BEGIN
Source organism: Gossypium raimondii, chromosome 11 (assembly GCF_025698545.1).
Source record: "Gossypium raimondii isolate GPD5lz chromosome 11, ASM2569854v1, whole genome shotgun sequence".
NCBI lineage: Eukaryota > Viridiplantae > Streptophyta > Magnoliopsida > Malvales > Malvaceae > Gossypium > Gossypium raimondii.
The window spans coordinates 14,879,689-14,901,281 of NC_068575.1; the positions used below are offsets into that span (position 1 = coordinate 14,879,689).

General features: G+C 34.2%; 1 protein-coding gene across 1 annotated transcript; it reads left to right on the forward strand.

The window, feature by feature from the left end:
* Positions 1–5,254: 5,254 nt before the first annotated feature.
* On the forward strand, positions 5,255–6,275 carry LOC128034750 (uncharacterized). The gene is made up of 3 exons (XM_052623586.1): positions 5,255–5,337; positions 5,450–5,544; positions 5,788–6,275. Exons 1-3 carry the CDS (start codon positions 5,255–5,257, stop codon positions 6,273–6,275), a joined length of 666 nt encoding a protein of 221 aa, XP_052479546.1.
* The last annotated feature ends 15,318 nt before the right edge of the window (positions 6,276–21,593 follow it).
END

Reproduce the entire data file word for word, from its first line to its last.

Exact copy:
Source organism: Gossypium raimondii, chromosome 11 (assembly GCF_025698545.1).
Source record: "Gossypium raimondii isolate GPD5lz chromosome 11, ASM2569854v1, whole genome shotgun sequence".
NCBI lineage: Eukaryota > Viridiplantae > Streptophyta > Magnoliopsida > Malvales > Malvaceae > Gossypium > Gossypium raimondii.
The window spans coordinates 14,879,689-14,901,281 of NC_068575.1; the positions used below are offsets into that span (position 1 = coordinate 14,879,689).

General features: G+C 34.2%; 1 protein-coding gene across 1 annotated transcript; it reads left to right on the forward strand.

The window, feature by feature from the left end:
* Positions 1–5,254: 5,254 nt before the first annotated feature.
* On the forward strand, positions 5,255–6,275 carry LOC128034750 (uncharacterized). The gene is made up of 3 exons (XM_052623586.1): positions 5,255–5,337; positions 5,450–5,544; positions 5,788–6,275. Exons 1-3 carry the CDS (start codon positions 5,255–5,257, stop codon positions 6,273–6,275), a joined length of 666 nt encoding a protein of 221 aa, XP_052479546.1.
* The last annotated feature ends 15,318 nt before the right edge of the window (positions 6,276–21,593 follow it).